What’s suggestive about the “religiosity” of these communities, Stewart observes, is that they are grounded in “seeking social change at both a micro and a macro level” (86) and religion thus either does or does not facilitate the prior commitment. The implied ethic of Straight Edge practitioners, then, takes readers to a place that is “far beyond fandom” (100), where the “religious” articulates through collective, performed vigilance about the inauthentic, the overly commodified, and the mundane. In contrast, self-monitoring promises belonging, authentic decision-making, and the possibility of sustained radical elan.

Where it would have been helpful for Stewart to go further in her analysis is in a sustained engagement with embodiment and emotion. These themes are present in the text, when Stewart acknowledges the regularity of bodily transformation and comportment, and in her attention to Judith Butler’s well-known notion of performativity. They are also regular topics for reflection among the interviewees. Yet in such an otherwise elegant reading of a musical subculture, the reader does come away craving more about performance itself, about crowds, about the effect of sound on bodies, and the like. What is more, there are places in the book where opportunities for further comparison with a broader range of “religious” musics would be welcome (22, 78).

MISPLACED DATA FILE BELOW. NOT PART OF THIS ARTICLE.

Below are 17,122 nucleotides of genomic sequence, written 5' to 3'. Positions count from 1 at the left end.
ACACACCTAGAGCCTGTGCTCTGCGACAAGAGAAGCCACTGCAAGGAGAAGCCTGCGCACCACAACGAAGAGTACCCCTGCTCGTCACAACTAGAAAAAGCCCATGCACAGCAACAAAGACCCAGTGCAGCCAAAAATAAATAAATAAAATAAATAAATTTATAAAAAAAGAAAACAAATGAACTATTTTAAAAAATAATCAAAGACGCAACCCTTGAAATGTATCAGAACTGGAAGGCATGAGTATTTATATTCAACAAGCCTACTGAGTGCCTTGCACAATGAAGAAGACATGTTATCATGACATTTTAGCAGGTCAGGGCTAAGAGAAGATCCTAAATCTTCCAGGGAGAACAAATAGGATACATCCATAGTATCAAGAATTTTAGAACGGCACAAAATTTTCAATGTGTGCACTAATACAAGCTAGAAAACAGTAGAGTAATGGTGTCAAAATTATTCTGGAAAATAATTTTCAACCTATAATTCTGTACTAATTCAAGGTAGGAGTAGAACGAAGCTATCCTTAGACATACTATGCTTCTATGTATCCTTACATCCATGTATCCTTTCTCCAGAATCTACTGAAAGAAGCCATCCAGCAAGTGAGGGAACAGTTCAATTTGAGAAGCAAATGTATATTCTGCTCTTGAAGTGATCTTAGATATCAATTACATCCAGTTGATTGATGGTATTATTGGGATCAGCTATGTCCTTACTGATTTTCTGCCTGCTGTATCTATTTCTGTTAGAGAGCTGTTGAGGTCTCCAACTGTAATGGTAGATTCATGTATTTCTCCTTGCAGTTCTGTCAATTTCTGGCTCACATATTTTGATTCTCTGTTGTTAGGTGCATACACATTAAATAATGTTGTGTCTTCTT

These are minor concerns when measured alongside the broader theoretical success of the book. In particular, Stewart excels in her reading of orientalist tropes in Straight Edge appropriation of Buddhist and Hindu traditions. She is also attentive to the nuances of Straight Edge’s blending of traditions, as well as the resonance of such efforts with other cultural forces like New Age or neopagan traditions. And there is a compelling focus on material culture throughout the text, ranging from body art to shirts to signage to graffiti.

 Late in the book, Stewart quotes an interviewee named Terry, who asserts “punk chose me” (138). The resonance of this claim—both in its avoidance of “religion” and its articulation of key themes and experiences—emerges powerfully on the porous boundary of sacred and secular. Stewart’s fine text allows us to hear it fully.

About the Reviewer(s): 

Jason C. Bivins is Professor of Religious Studies at North Carolina State University.

Date of Review: 
February 28, 2018
About the Author(s)/Editor(s)/Translator(s): 

Francis Stewart grew up in Northern Ireland and discovered punk in her early teens (early 1990s) through the late, great John Peel, the not late but equally great Terri Hooley and the radio stations that came up Belfast loch. Punk was the perfect soundtrack to the environment. She left in the late 1990s to attend university in England, where she completed an undergraduate degree in Religious Studies and English Literature. This was followed by seven years as a high school teacher of religious studies, before returning in 2006 to complete her education. A Master’s in Theology at the University of Glasgow was followed by a doctoral thesis at the University of Stirling, where she combined her multiple interests and passions of punk rock, religion, anarchy and DIY communities. Since graduation she has worked part time in the religion department at Stirling.